It isn't even that. They still need to be trained on the job.
In my health clinic most of the work done by the employees required a solid 8th grade reading and writing skills and a mastery of 6th or 7th grade arithmetic.
If an applicant for a job in my office merely graduated from high school they did NOT get an interview. Why?...It was because I had wasted far too much time interviewing high school graduates that were nearly illiterate and innumerate. If their application showed some community college courses or graduation from college, they likely had the intelligence and reading and math ability to **begin** the training needed to do the job.
If any applicant had come into my office with a Charles Murray-style credential showing mastery of reading to the 8th grade level and math to the 6th or 7th grade level, I would have given them an interview. I would have know that they had enough of a foundation to begin training.
Everyone, who had not had experience in our field, needed to be **trained**. It didn't matter if they finished 8th grade or graduate school.
By the way....I once hired and trained a homeschooler who was only 14. She was a GREAT employee! She never went to high school or college, but went on to be the manager of a very large and busy health clinic. She literally has made a good career for herself.
This basically made employment skills testing a practice that is risky for employers because it may be perceived as sex, race, national origin or religiously discriminating and open one up for litigation.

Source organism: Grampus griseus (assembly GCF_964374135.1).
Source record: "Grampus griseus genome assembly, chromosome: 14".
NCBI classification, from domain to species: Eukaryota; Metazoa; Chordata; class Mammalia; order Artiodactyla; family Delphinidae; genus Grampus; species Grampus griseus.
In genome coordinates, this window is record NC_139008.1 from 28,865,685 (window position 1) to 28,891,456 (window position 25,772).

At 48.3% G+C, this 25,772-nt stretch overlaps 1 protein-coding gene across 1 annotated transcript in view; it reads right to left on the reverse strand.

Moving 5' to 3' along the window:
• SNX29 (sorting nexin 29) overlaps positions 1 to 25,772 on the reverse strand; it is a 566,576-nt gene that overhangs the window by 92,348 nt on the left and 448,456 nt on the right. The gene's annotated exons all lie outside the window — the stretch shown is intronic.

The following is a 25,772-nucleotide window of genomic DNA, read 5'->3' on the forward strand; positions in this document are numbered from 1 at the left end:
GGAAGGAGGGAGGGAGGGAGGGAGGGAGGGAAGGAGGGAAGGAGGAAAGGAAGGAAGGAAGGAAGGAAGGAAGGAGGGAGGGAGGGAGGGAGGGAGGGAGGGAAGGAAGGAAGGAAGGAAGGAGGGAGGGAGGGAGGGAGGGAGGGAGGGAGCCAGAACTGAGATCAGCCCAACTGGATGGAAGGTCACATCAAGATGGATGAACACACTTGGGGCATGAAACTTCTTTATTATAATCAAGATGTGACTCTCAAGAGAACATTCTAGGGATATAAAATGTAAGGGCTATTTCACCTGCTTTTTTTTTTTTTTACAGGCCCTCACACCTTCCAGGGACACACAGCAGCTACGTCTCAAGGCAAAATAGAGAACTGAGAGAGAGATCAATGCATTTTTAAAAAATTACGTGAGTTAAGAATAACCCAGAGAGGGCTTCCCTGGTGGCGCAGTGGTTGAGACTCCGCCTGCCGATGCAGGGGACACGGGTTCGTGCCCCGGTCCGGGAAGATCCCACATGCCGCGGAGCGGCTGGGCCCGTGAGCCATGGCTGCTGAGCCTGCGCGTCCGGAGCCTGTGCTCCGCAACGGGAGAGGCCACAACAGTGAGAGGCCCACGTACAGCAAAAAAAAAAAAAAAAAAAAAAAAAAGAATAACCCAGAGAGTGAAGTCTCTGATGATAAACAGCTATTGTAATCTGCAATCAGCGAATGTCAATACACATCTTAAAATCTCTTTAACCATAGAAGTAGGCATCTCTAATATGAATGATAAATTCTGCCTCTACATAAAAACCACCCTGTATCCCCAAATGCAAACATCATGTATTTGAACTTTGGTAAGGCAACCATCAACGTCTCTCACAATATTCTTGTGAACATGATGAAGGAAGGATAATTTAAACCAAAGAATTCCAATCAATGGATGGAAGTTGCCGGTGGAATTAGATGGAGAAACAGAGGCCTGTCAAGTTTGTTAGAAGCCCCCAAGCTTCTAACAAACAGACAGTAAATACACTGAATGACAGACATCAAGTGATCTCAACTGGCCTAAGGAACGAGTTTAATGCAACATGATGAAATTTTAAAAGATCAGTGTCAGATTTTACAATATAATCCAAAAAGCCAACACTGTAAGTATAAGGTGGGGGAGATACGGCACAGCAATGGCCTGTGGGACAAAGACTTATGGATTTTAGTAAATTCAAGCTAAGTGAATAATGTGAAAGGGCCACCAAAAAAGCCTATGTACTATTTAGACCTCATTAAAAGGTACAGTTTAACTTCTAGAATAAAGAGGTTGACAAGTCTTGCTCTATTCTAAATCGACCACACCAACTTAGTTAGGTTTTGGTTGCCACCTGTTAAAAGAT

Employers still need skilled labor or at least hire people that are trainable, right? So they fell onto higher education to provide them people with the certifications, licenses or degrees that show they have some basic skills in this area or at least an aptitude to learn it. Doesn't mean they know everything, but if you have an engineering degree they know the basic concepts etc and should quickly pick up on what you're teaching them. Meantime a high school degree had also become worthless because of the push to make sure we're ALL winners and we ALL have a chance to own a home (ooops that's the another area where the gubbermint has helped us), I mean have a high school degree. That push simply forced schools to drop their standards to where you have kids graduating today with “basic algebra” (not even algebra I), unable to write one decent sentence etc. When my father graduated from HS in 1961 he actually knew how to read, write, do math (trig was the norm), had a basic science background (today kids in some areas do one year of science where they combine physics and chemistry! You have these make belief science classes like medical biology for kids that can't handle a real biology class so they can get their credits to graduate).......... Many kids graduating from an American HS today can barely read anything difficult or complex, hardly write, never learned to really critically think, are weak in the sciences and math........ Critical thinking as taught in American high schools simply means to question all authority and to turn the world upside down, i.e. attack the Judea Christian value system, protestant work ethic, certain moral ideas, the patriarchal society, American exceptional ism and our own history etc. Real critical thinking comes from understanding the formal logic in an argument, the fallacies that we all fall into from time to time and it requires a certain amount of general background knowledge, all of which our kids lack! Back then the HS diploma meant more not because the expectations in the outside world were lower, but because the standards in the schools were higher.